As mentioned in Sec. 2.2, the feature vector chosen for ABIDE classification (the vectorised fMRI connectivity network) has a high dimensionality (particularly with respect to the graph size of 871 nodes) which can negatively impact the performance of the algorithm and lead to overfitting issues. In Parisot et al. (2017), we used a ridge classifier to perform Recursive Feature Elimination (RFE) with a fixed number of features . It is an iterative process, where each iteration trains the ridge classifier on the training set with the current feature vector. The classifier’s coefficients are used to sort the importance of the features and prune the ones with the smallest coefficient (i.e. the least discriminative) from the feature vector. This process iterates until the desired number of features is obtained. In this paper, we investigate 3 additional approaches as well as the influence of .

First, we use the well known Principal Component Analysis

(PCA), which is very commonly used for dimensionality reduction purposes, using singular value decomposition to project the data to a space of lower dimensionality. PCA is not very adapted to our problem due to the much larger dimension of the feature vector compared to the number of samples (6105 vs 871).

Second, we use two simple models based on artificial neural networks, one supervised and one unsupervised. The first approach is a Multilayer Perceptron (MLP), a supervised feedforward neural network which consists of one hidden layer of size . It is trained as a classifier using the ABIDE training data. The feature vector is obtained by extracting the dimensional feature vector obtained at the MLP’s hidden layer. The underlying idea is that the MLP will learn a representation of the data specifically for the classification task, similar to what is done using the RFE approach. However, even if we are using a shallow MLP with a single hidden layer, there is a strong possibility of overfitting due to our limited amount of training data. The MLP model is illustrated in Fig.2.

Figure 2: Illustration of the MLP approach for ABIDE feature selection

Autoencoders are unsupervised neural networks that aim to learn a lower dimensional representation (a code) of an input data. It is made of an encoder (which learns the code) and a decoder (which reconstructs the input). It is trained by comparing the reconstructed input to the original data. Our autoencoder has tied weights and comprises one single hidden layer of size

with a sigmoid activation and a tanh activation at the output layer. We use the mean square error as a loss function for training. The autoencoder model is illustrated in Fig.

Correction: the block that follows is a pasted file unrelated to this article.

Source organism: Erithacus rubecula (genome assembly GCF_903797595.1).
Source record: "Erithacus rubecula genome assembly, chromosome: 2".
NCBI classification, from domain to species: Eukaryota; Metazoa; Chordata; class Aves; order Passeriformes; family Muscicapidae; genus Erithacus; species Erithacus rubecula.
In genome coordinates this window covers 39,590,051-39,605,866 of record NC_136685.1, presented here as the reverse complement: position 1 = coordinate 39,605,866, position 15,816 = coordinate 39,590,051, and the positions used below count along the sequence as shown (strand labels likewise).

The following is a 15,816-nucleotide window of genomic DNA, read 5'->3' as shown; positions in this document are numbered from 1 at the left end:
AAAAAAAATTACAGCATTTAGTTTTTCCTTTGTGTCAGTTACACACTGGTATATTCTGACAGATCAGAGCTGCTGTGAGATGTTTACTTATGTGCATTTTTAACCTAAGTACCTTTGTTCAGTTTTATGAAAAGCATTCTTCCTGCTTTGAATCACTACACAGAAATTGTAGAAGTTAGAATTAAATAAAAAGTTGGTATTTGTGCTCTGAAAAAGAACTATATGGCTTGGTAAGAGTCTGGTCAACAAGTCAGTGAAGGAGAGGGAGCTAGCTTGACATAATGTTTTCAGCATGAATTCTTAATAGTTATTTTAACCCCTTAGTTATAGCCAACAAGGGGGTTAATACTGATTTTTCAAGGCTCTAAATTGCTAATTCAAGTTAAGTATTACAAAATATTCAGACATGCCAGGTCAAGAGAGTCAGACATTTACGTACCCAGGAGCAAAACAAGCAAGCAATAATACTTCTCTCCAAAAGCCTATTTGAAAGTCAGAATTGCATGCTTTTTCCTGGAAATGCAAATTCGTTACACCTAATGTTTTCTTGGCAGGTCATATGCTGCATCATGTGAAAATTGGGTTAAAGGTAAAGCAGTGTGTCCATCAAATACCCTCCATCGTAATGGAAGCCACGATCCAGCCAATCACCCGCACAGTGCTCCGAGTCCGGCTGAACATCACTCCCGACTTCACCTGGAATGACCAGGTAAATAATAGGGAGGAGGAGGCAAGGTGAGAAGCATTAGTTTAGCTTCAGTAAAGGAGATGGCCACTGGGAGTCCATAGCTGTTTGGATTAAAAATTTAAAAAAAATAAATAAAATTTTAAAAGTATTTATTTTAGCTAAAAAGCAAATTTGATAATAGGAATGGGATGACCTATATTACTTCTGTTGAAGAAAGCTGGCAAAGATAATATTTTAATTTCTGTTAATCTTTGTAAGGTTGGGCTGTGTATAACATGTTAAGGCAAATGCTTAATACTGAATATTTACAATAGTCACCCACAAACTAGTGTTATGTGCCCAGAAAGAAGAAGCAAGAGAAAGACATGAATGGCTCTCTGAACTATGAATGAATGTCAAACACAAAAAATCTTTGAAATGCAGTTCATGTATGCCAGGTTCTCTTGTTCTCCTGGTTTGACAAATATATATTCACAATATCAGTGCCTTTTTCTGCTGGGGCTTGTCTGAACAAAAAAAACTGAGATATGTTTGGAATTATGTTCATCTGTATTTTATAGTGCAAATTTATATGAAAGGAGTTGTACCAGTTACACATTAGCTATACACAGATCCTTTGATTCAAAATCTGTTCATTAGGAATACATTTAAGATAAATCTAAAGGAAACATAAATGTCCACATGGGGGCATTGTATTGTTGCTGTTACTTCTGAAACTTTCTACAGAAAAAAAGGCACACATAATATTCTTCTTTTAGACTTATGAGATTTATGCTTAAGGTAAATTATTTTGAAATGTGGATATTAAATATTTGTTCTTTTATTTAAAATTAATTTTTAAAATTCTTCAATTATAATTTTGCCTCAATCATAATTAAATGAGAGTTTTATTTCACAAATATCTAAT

3.

Figure 3: Illustration of the Autoencoder approach for ABIDE feature selection

2.4 Graph Labelling using Graph Convolutional Neural Networks

In the previous section we described the construction of the population graph based on phenotypic measures, and feature selection strategies on the original imaging data. In this section, we present the concept of spectral graph convolutions that serves as building block for the final graph convolutional neural network model, and discuss the GCN’s architectural details.

2.4.1 Spectral graph convolutions

The discretised convolutions commonly used in computer vision intrinsically exploit the regular grid-like structure of e.g. 2D or 3D images. As a result, their generalisation/application to irregular graphs is not straightforward. We propose to use a recent formulation relying on spectral theory and graph signal processing (Shuman et al., 2013).

Spatial graph convolutions can be computed in the Fourier (spectral) domain as multiplications. The concept of graph Fourier transform (GFT) is introduced in

Shuman et al. (2013)

by analogy with the Euclidean domain, as an expansion of the Laplace operator in terms of its eigenfunctions. The normalised graph Laplacian of a weighted graph

is defined as where and

are respectively the identity matrix of size

and the diagonal degree matrix. For any signal the graph Laplacian acts as a difference operator and yields

(5)

with denoting the neighbours connected to vertex by an edge.

An eigendecomposition of the Laplacian matrix,

, gives a set of orthonormal eigenvectors

with associated real, non-negative eigenvalues

. The eigenvectors associated with low frequencies/eigenvalues vary slowly across the graph, meaning that vertices connected by an edge of large weight have similar values in the corresponding locations of these eigenvectors.